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Getting your kid their first debit card — like teaching them to ride a bike for the first time — can give you mixed emotions. You know that it's something they need to learn in order to manage their money as an adult. But at the same time, you might wonder if they're ready to handle more spending power.

Rest assured that parents can retain several different forms of parental controls with debit cards. Not only that, but a debit card can be a fantastic tool to help your child learn how to manage money.

Pros of a First Debit Card

There are many pros to getting a debit card for your child; one of which includes giving them their allowance in a more convenient way. Instead of having to stop at an ATM or giving them an IOU when their allowance is due, you can simply transfer the money to the checking account that's tied to their card.

There are also useful parental controls that allow you to manage and provide more oversight on your child's spending than you can with cash. As the joint owner of the card, you'll be able to log into online banking at any time and see the card activity and even sign up for account alerts to get notifications about their spending activity.

And debit cards can be more secure to carry around than cash. If your child loses cash or has it stolen, they cannot get it back. Debit cards come with protections against theft, which could come in handy if your child travels or goes out without you. You'll even be able to log in online and lock/unlock their card in case it is lost or stolen.

Finally, opening a debit card for your child offers the opportunity to set boundaries around their spending, while teaching them what responsible money management looks like.

At What Age Should They Receive Their First Debit Card?

While only you can determine when your child is ready for their first debit card, knowing the age limits for the various kid and teen debit cards can help you decide.

  • KeyBank Hassle-Free Account: As the owner of the account, you can have a child as an Authorized Minor User starting at age 13. You can transfer money to the card through the mobile app, and even load the debit card onto a digital wallet so they can use their phone.
  • Reloadable Prepaid Card: You can give a child a reloadable prepaid card. These are not tied to a financial account, and you can load a set amount of money onto them as often as you'd like to.
  • Joint Checking Account with a Debit Card: You can jointly open a checking account with a child under the age of 18, and give them a debit card that way.
  • Student Checking Account with a Debit Card: Many banks offer kid or student checking accounts with access to a debit card when a child reaches the age of 16.

If you want to give your child a debit card at a younger age, then you might choose a product with greater parental control, such as a reloadable prepaid card. As they age, you can give them more freedom with a joint or student checking account.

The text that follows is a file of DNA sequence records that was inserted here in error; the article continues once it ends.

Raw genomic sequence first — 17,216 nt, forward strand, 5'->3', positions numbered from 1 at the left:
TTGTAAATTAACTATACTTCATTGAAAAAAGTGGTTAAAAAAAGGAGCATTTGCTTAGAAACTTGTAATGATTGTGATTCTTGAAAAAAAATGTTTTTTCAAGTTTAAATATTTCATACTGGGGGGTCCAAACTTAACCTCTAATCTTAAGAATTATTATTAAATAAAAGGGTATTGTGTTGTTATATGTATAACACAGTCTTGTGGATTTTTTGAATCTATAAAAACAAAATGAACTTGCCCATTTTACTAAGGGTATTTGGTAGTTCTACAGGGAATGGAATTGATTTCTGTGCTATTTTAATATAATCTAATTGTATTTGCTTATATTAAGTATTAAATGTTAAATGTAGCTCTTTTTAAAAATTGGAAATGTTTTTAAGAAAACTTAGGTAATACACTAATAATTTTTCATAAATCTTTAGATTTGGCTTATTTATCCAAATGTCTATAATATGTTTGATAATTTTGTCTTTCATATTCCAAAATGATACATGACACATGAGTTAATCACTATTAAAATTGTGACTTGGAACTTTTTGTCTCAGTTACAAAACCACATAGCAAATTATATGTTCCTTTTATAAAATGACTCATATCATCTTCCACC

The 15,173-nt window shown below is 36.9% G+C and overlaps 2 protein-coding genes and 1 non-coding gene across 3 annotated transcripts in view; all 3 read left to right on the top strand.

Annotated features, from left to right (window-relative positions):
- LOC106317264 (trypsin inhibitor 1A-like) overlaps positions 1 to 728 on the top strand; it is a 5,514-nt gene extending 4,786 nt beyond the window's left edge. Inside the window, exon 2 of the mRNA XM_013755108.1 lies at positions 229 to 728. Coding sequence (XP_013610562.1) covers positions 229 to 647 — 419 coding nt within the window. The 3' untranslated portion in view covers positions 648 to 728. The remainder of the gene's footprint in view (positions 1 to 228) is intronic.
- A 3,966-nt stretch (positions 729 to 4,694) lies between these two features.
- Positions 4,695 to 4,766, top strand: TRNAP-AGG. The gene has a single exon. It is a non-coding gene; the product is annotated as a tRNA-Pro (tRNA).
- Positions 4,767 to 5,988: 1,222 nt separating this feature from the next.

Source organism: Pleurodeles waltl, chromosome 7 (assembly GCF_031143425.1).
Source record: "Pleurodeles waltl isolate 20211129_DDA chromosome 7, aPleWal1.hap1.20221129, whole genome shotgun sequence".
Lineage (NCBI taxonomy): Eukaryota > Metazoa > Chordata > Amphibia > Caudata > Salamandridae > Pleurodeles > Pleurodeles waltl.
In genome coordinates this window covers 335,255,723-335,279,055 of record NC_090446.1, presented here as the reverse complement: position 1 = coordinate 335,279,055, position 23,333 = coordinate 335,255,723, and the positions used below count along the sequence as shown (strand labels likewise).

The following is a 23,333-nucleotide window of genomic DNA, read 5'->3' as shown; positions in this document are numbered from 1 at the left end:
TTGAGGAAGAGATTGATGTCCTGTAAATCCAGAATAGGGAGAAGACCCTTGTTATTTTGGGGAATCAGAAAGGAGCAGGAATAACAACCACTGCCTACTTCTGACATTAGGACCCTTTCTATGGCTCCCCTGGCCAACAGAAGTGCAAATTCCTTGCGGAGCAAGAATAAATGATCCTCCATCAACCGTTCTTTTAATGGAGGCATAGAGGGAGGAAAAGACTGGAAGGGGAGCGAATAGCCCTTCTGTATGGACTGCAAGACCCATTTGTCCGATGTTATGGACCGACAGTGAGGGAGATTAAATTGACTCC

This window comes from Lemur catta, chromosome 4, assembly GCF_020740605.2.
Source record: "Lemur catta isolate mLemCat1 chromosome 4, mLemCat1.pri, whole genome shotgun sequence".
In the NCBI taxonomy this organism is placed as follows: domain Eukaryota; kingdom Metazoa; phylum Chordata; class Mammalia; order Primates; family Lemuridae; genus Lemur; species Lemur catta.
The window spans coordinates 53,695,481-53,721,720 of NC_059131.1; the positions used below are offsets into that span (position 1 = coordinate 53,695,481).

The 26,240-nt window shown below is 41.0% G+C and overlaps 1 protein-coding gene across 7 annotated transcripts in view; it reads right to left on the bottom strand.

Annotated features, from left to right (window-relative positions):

Money Conversations to Have Before Giving a Debit Card

Use these money conversation topics to further your child's financial education, and guide you in establishing clear boundaries around your child's spending.

The first conversation you have with them should explain where the card's money is coming from. You want to make sure they understand the difference between a checking account and a savings account, and that a debit card is only tied to a checking account. Does it come from a joint checking account, or from their own checking account? Who is responsible for funding the account?

Secondly, you want to establish an appropriate spending threshold. How much money is your child allowed to spend with their debit card without having to ask you first? Your spending threshold number will likely be a compromise between what you both want — especially if they're helping to fund the account — but it will still give you some control over their account balance and spending.

Finally, you'll want to discuss overdraft fees, how they occur, and how your child can avoid getting them. Does the account your child has access to allow overdrafts? Be sure your child understands what happens if there is not enough money in their account. If the account allows overdraft fees, then the transactions they're making will keep going through, but they'll incur an overdraft fee each time they don't have the funds to make the purchase. If the account does not allow overdrafts, then their card will be declined at the point of transaction. Talk to your child about your own routine of how you track the money in your account to avoid them.

By setting up expectations as well as regular check-ins to go over your child's spending and questions, you can open up a world of financial learning by giving your child their first debit card.

This information and recommendations contained herein is compiled from sources deemed reliable, but is not represented to be accurate or complete. In providing this information, neither KeyBank nor its affiliates are acting as your agent or is offering any tax, accounting, or legal advice.

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